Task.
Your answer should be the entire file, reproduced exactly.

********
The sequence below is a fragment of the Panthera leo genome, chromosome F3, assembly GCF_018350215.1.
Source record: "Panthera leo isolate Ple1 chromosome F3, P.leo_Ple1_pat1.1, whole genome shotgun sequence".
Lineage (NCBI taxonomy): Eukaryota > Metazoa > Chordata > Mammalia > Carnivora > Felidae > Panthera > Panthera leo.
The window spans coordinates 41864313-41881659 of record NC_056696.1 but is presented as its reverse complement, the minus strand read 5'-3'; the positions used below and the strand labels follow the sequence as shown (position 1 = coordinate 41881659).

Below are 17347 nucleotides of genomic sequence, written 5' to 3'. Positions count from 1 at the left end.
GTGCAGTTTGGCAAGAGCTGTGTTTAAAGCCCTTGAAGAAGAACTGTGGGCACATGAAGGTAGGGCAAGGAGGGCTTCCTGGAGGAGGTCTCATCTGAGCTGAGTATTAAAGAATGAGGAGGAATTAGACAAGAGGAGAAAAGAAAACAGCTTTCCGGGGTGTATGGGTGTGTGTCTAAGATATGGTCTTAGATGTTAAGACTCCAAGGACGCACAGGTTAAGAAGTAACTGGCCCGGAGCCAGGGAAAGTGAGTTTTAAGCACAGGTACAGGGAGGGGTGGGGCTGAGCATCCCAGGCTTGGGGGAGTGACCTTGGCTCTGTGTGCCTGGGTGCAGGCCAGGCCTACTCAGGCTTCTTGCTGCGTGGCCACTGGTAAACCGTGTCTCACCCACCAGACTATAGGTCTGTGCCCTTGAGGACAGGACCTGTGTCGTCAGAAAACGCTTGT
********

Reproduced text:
The sequence below is a fragment of the Panthera leo genome, chromosome F3, assembly GCF_018350215.1.
Source record: "Panthera leo isolate Ple1 chromosome F3, P.leo_Ple1_pat1.1, whole genome shotgun sequence".
Lineage (NCBI taxonomy): Eukaryota > Metazoa > Chordata > Mammalia > Carnivora > Felidae > Panthera > Panthera leo.
The window spans coordinates 41864313-41881659 of record NC_056696.1 but is presented as its reverse complement, the minus strand read 5'-3'; the positions used below and the strand labels follow the sequence as shown (position 1 = coordinate 41881659).

Below are 17347 nucleotides of genomic sequence, written 5' to 3'. Positions count from 1 at the left end.
GTGCAGTTTGGCAAGAGCTGTGTTTAAAGCCCTTGAAGAAGAACTGTGGGCACATGAAGGTAGGGCAAGGAGGGCTTCCTGGAGGAGGTCTCATCTGAGCTGAGTATTAAAGAATGAGGAGGAATTAGACAAGAGGAGAAAAGAAAACAGCTTTCCGGGGTGTATGGGTGTGTGTCTAAGATATGGTCTTAGATGTTAAGACTCCAAGGACGCACAGGTTAAGAAGTAACTGGCCCGGAGCCAGGGAAAGTGAGTTTTAAGCACAGGTACAGGGAGGGGTGGGGCTGAGCATCCCAGGCTTGGGGGAGTGACCTTGGCTCTGTGTGCCTGGGTGCAGGCCAGGCCTACTCAGGCTTCTTGCTGCGTGGCCACTGGTAAACCGTGTCTCACCCACCAGACTATAGGTCTGTGCCCTTGAGGACAGGACCTGTGTCGTCAGAAAACGCTTGT